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Foggy Futures: The Confused Computing Career Aspirations of 12-Year-Olds

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Judy Robertson

Can you remember what it was like to be 12 years old and have an infinity of possible careers in front of you? What made you choose computing? Was it a positive choice, or did you drift into it? I have been thinking about this today because I have been listening to recordings of interviews with 12-year-old boys and girls about their attitudes to computing, and their future career choices.

I chose computing because it was difficult. I wanted the challenge. I distinctly remember trying to work out how to write a sorting algorithm as I trudged along my morning newspaper delivery route. Naturally because it was so hard it seemed the obvious thing to want to do with my life. (Go figure!) Back in those days, computers weren’t part of everyday life.  My exposure to computing was from learning to program at school, and from watching my dad type expert systems code from the back of a book into an Amstrad word processor. 

But now, children’s exposure to computing is ubiquitous and centred around the use of computers rather than more fundamental computer science concepts. In our recent interviews with 12-year-olds who had just completed a game-making project, we asked them about what they understood by the term "computing." It became clear that their understandings were partly related to the label for the subject on the timetable, such as "ICT" or "Information Technology" or "Computing Studies." None of the classes were labelled as "Computer Science." 

When asked what they might expect to do in a computing class, the children typically told us about using applications: spreadsheets, databases, PowerPoint, Word, sound recording packages. The "Internet" was often featured, in the sense of learning to use Internet-based applications safely and effectively.  They thought that in a computing class they might learn how to use computers in general, and learn to use programs they had not come across before.  A couple of students mentioned learning about what computers can do, and what parts are inside them. Oddly, no one mentioned that they would expect to study the fundamental properties of computation, or the patterns for effective software design.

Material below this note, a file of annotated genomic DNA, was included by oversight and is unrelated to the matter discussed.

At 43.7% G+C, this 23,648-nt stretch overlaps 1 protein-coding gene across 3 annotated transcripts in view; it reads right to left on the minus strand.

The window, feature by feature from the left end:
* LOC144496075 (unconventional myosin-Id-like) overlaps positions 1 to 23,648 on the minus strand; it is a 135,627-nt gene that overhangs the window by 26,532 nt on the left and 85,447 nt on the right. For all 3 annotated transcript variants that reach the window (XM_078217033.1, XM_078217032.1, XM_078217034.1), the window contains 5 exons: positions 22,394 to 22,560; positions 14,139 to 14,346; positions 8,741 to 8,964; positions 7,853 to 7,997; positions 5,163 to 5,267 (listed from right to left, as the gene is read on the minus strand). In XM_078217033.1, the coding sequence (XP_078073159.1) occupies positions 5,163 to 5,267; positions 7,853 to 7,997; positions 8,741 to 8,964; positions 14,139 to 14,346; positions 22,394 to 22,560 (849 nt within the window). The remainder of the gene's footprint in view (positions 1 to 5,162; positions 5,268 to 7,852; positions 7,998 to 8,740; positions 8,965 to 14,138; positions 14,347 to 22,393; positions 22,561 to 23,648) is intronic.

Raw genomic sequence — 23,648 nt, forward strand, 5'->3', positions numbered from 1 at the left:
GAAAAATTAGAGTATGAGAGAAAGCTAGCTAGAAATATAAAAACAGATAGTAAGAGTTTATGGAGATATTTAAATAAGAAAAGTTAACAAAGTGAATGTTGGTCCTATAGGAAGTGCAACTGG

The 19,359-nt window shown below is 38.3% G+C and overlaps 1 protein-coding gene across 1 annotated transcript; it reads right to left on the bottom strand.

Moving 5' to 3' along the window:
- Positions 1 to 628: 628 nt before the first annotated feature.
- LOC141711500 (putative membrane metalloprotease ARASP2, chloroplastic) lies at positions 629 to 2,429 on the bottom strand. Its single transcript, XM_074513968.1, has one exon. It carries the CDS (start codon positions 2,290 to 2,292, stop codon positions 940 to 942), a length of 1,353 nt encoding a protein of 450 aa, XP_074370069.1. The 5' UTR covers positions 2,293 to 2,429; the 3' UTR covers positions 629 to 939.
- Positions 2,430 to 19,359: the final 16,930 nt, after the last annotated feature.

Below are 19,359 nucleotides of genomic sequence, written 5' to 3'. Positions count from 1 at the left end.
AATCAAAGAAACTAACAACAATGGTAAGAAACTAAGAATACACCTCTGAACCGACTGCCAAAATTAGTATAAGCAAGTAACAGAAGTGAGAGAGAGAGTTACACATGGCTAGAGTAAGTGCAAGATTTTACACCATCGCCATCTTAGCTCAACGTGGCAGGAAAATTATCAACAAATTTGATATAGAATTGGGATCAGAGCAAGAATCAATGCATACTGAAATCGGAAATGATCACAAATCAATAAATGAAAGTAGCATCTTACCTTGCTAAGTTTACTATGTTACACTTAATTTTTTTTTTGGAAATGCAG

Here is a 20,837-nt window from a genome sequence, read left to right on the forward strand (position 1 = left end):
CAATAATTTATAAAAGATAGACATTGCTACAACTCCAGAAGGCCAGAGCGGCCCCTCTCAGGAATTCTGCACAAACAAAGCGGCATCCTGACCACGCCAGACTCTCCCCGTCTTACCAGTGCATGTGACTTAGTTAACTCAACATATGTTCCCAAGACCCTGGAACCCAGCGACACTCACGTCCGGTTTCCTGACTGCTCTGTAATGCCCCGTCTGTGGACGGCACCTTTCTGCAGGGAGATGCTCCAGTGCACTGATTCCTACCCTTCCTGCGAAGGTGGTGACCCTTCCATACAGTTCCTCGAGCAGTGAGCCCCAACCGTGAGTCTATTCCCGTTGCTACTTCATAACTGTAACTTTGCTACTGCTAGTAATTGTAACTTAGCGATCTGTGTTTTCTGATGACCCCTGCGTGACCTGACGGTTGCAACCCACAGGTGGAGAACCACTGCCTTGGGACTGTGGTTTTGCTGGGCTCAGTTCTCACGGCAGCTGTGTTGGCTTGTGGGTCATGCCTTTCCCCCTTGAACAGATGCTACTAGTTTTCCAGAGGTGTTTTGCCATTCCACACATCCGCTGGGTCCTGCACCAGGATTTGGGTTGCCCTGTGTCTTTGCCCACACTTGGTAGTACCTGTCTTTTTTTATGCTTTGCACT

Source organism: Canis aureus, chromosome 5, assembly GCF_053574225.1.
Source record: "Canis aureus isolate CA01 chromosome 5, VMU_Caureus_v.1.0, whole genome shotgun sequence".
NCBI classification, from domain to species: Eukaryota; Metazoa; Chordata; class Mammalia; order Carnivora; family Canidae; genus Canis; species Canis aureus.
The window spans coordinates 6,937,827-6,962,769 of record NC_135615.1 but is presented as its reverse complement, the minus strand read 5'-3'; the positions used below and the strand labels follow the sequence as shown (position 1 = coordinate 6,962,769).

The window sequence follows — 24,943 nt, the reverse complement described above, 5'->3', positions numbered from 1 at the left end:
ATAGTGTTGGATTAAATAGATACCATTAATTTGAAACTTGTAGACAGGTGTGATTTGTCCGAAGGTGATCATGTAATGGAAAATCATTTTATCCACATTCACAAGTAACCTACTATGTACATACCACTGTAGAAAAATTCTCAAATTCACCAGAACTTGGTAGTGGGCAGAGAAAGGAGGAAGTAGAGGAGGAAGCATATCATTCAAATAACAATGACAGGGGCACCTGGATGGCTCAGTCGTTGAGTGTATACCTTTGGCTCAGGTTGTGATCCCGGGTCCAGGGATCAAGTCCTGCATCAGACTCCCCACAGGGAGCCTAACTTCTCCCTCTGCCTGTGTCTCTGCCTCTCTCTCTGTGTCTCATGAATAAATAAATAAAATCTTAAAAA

In terms of future careers, the students often explained that while they thought computing was an important aspect of many lines of work, it was not something they wished to focus on. A boy who wanted to be a pilot mentioned that "there are a lot of computers in that. You have to log in when you’re going out and log out and your computer’s inside the plane." A girl who wanted to be a doctor conceded that she would learn computing if it was necessary to do the job. Worryingly, a couple of the girls had misconceptions about how programming might fit in to careers:

Girl A: To be an optician or a vet, you have to use the computer quite a lot for that.

Girl B: Programming and stuff.

Girl A: To be an optician you have to program what it is, know what it is, certain parts. Like what’s wrong, how they can help and stuff.

Interviewer: Have you done any programming yet in school?

Girl A: I don’t know.

Girl B: We did. We did our own program. “My computer of the future” that was a programming project.

Girl A: We know that programming is like typing and stuff.

Girl B: Is it?

Girl A: So I believe...

Typing? Opticians? This calls into question an attitude questionnaire I recently used that included a perfectly reasonable seeming question about how much the respondent enjoyed programming. The results may not be very reliable if some of the kids think programming is merely typing.

This brings me to a broader point around computer science education. With many excellent initiatives to encourage students to study computing underway, we are going to need to evaluate their effectiveness.  To do so, we need surveys that reliably and validly uncover changes in attitudes to computing. But such instruments will need to be designed very carefully if there is such a mismatch between researchers’ and students’ understanding of basic terms such as "computing" and "programming." Perhaps vocabulary development needs to be part of the computer science education itself. We need to clearly articulate to pre-teens what computer science is, as well as why it is so important.



We need to start in the education field where the misconcetpion that "computer literacy" involves the ability to use a computer as a glorified office tool is taught to prospective teachers at the college level. Then work toward educating those young people that they are teaching. At the moment computers and networks are some sort of magic where most students have not stopped to wonder how the magic works any more than they wonder how Mom's minivan gets them to soccer practice or how the radio, telephone, or TV works.

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